Even slower : the great smog of Beijing
Great smog of Beijing
Massachusetts Institute of Technology. Department of Architecture.
J. Meejin Yoon.
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Since the global media exposure of its air quality in 2008, Beijing has strived to improve its air quality. However, these preventive measures have not extensively altered the intensity of the smog-filled sky. This phenomena have generated an opportunity to redefine the position of architecture within the context of slow catastrophe in the form of the corrupted air particles. Instead of appearing to be physically and mentally defective, this threat occurs in the form of environment, which is invisible and can only be experienced unconsciously. With the current average of 660,000 people dying in China, and approximately $17,000,000 spent annually on cleaning up its air, Beijing cannot afford to rely on its soft health policies and its air tax anymore. In its current destructive rate, the particles will force the government to, eventually, undertake physical interventions at urban scale, i.e. provisions of a series of air shelters as nodes of refuge that have to provide both protection and recovery of the citizen's health. This thesis will, therefore, serve as a platform for questioning and investigating the relationship between architecture and the polluted environments through the discussions of the historical, theoretical, and political aspects of air. Looking at human as its subject, this thesis looks into the survival scenarios that Beijing government will implement as its civilian air defense strategy. One hypothesis can be taken that these interventions will also be coupled with the existing network of Beijing's underground network, including the subway stations, to mutually serve as defensive urban infrastructure. In the end, what these territorial air remedy strategies might suggest is the role of architecture as an agent in producing environment where the human limit is slowly altered in the process of slowing down the consequences of a slow catastrophe.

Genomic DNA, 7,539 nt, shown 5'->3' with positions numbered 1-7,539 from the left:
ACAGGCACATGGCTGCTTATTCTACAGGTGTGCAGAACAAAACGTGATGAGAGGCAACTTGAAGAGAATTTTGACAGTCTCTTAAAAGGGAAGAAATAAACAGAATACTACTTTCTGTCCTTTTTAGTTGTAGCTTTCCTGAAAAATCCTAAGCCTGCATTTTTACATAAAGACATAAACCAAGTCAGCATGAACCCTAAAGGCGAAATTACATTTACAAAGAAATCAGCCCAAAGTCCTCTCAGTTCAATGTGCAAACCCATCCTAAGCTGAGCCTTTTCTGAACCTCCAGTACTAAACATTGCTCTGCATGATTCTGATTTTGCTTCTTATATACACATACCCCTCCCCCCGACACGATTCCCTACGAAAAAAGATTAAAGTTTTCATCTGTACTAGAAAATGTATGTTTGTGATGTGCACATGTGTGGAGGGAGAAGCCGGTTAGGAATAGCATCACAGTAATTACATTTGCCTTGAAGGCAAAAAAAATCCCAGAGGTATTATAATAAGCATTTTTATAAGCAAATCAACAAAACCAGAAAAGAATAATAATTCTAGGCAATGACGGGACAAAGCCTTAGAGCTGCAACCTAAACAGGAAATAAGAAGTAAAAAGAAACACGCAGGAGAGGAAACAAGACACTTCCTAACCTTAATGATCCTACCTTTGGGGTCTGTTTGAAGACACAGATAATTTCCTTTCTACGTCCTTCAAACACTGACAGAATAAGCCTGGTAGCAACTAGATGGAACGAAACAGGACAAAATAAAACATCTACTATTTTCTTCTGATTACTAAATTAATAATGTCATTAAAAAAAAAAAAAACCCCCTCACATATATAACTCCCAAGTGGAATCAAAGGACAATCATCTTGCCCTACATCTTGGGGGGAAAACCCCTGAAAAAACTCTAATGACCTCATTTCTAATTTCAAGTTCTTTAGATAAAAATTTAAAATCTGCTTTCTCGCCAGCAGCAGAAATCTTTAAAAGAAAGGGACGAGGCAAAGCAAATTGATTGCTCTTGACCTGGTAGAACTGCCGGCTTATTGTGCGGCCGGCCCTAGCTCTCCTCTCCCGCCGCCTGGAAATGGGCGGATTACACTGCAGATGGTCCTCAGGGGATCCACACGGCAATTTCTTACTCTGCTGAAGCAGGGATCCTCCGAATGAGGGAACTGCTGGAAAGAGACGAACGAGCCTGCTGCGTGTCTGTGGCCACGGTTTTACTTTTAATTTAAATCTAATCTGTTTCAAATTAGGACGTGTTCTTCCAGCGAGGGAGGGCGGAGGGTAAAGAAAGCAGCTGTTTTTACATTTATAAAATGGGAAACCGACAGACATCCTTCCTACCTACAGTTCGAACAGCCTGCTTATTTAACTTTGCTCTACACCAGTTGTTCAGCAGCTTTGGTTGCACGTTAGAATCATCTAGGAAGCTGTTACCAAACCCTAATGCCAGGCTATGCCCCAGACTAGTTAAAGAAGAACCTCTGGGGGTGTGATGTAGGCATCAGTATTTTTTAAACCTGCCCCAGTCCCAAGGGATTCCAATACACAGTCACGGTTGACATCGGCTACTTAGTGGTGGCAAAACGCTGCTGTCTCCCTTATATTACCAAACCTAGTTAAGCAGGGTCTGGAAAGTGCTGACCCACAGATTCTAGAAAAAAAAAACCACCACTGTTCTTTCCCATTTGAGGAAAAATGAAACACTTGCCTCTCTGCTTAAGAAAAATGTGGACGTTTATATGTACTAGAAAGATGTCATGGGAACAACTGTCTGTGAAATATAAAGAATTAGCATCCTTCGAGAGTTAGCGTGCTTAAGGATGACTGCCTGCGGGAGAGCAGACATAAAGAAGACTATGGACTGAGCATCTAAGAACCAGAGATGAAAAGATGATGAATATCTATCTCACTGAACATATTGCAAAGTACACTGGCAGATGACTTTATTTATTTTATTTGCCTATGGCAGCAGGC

Thesis: M. Arch., Massachusetts Institute of Technology, Department of Architecture, 2014.Cataloged from PDF version of thesis.Includes bibliographical references (page 137).
DepartmentMassachusetts Institute of Technology. Department of Architecture
Massachusetts Institute of Technology